Category Archives: Weapons

Russian Smart Weapons for the FA-50PH?

A Soviet R-13 (AA-2 Atoll) missile on the outermost right hull pylon of a Saab J-35 Draken fighter aircraft. Photo courtesy of Wikimedia Commons.

Aside from China, the other country that this new Administration under President Rodrigo Duterte is “pivoting” to is Russia, and as part of that initiative, the Department of National Defense (DND) is considering the possibility of using Russian made Precision Guided Munitions (PGM) on our FA-50PH Fighting Eagles.1

A PGM or “Smart Weapon” is a weapon that is able to adjusts its flight path to hit its target. It can either be guided towards the target, or has its own independent guidance system.2 Note that this is at least the second time that the DND was reported to be pursuing such possibility,3 so they seem to be really serious about doing it. The big question now though is whether this is even possible at all?
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The RPG-2s of Marawi

RPG-2s captured during a clearing operation in Marawi. Photo courtesy of Raymund Dadpaas’ official Twitter account.

One of the big surprises for me about the Battle of Marawi of 2017 (also known as the Marawi Crisis, Marawi Siege, Siege of Marawi, etc.) was the use and effectiveness of RPG type weapons by the terrorist Dawlah Islamiyah Ranao (DIR) group (also known as the Maute Group, Maute ISIS Group (MIG), A Bunch of Fakking Idi@%s (ABFI), etc.).

Local Islamic insurgent groups like the Moro Islamic Liberation Front (MILF) and Moro National Liberation Front (MNLF) has long been known to have such weapons in their arsenal, but they used them only sparingly over the years, certainly not anywhere near the same amount of quantity they were used in Marawi.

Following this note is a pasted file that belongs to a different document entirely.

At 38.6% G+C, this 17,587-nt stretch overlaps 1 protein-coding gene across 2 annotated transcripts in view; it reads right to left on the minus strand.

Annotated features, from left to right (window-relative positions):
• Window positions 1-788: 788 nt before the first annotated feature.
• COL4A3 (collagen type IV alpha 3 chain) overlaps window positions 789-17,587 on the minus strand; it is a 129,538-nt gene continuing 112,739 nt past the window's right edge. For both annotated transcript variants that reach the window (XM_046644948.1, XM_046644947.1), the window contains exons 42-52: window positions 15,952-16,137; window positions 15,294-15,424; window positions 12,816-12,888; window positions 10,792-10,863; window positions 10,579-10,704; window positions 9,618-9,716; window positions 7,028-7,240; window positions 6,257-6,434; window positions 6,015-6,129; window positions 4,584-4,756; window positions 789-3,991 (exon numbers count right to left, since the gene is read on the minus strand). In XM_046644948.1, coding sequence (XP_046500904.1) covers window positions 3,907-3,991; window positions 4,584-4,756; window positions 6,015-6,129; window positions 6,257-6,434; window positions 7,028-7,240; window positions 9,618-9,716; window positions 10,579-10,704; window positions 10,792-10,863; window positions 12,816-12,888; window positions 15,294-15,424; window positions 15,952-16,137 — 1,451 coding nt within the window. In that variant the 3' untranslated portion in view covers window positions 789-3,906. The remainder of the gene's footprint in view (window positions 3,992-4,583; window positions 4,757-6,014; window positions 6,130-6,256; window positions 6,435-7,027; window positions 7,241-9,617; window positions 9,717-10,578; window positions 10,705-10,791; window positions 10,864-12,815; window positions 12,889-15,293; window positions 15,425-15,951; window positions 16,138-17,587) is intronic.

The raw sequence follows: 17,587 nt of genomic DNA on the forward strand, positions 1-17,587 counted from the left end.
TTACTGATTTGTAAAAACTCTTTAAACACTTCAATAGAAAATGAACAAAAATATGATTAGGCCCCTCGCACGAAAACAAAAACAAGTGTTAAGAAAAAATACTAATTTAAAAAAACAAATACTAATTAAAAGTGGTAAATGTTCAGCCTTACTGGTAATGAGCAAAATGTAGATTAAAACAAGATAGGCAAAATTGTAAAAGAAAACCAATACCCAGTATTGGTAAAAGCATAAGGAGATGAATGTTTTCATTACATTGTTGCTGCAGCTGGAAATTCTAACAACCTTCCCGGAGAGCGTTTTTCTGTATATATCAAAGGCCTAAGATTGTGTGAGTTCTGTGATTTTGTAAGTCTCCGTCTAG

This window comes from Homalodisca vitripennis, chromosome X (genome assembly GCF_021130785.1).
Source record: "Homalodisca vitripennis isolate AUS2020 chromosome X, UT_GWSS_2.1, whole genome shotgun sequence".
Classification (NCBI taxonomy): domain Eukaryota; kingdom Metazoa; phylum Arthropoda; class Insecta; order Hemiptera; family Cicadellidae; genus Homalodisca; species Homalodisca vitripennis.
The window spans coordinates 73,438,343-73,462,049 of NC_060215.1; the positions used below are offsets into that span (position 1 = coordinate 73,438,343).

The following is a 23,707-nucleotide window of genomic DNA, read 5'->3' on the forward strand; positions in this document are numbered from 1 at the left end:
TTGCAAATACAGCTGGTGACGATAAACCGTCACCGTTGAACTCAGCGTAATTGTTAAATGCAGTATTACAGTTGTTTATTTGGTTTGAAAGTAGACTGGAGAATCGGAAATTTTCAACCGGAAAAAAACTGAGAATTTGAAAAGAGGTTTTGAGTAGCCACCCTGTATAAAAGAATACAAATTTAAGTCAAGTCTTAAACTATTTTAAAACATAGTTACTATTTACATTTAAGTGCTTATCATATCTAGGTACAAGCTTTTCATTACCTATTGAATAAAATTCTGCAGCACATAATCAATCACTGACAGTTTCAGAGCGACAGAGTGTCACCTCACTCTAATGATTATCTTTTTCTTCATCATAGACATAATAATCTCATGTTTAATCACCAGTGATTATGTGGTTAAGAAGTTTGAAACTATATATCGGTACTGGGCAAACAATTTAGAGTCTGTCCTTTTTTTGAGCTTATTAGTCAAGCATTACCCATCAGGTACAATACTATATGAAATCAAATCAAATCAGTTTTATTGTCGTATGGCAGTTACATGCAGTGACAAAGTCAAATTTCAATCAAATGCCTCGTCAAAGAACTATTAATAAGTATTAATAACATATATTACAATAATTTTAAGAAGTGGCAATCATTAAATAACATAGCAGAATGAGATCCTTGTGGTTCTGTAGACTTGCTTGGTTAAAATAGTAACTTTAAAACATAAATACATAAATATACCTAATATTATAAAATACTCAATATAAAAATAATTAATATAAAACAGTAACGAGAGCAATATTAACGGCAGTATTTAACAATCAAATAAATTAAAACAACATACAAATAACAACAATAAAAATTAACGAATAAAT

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The Spike ER and NLOS Missiles of the Philippine Navy

A full scale mock up of a Spike NLOS missile. Photo courtesy of Wikimedia Commons
A full scale mock up of a Spike NLOS missile. Photo courtesy of Wikimedia Commons

The Israeli company Rafael Advanced Defense Systems Ltd revealed to the press recently that they will provide the Spike ER missiles for the Philippine Navy (PN) and the Spike NLOS missiles for our Anti-Submarine Warfare (ASW) Helicopters.[1] The Spike ER will likely be used on our Multi-Purpose Attack Craft (MPAC) Mark Three (Mk3) while the Spike NLOS will be used on our AW159 Wildcat Helicopters.

Both Spike missile versions were bought as part of the packages for the MPAC and AW159, with the MPAC project awarded in February 2016[2] while the AW159 acquisition was awarded in March 2016.[3] These acquisitions are significant because for the Spike ER, it will be the very first missile system ever to officially enter service with our PN ships. The Spike NLOS on the other hand will be the first ever guided missile to enter service for use with the PN’s helicopters.
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The Elbit UT25 and ORCWS Systems of the Philippine Army

A UT30 Mk2 Remote Weapons Station (RWS) mounted on an M113 of the Philippine Army. Photo courtesy of John K. Chua.
A UT30 Mk2 Remote Weapons Station (RWS) mounted on an M113 of the Philippine Army. Photo courtesy of John K. Chua.

The Philippine Army (PA) finally entered the age of Remote Weapons Station (RWS) when such units it bought were finally delivered. An RWS is a remotely operated weapons system that can be installed on various platforms. These systems became common when the major armed forces of the world like the United States of America (USA) and the major European countries started adopting them during the last decade or so.

The Army’s RWS turrets were bought in 2014 under the PNoy Administration from the Israeli company Elbit Systems as part of an upgrade program for the PA’s M113 Armored Personnel Carriers (APCs). Four M113s were upgraded to have RWS turrets armed with 25 mm cannons while another six M113s were armed with .50 caliber Machine Guns. The .50 caliber RWS-equipped M113s were the first to arrive in September last year[1] and a year later the 25 mm RWS-equipped units were delivered.[2]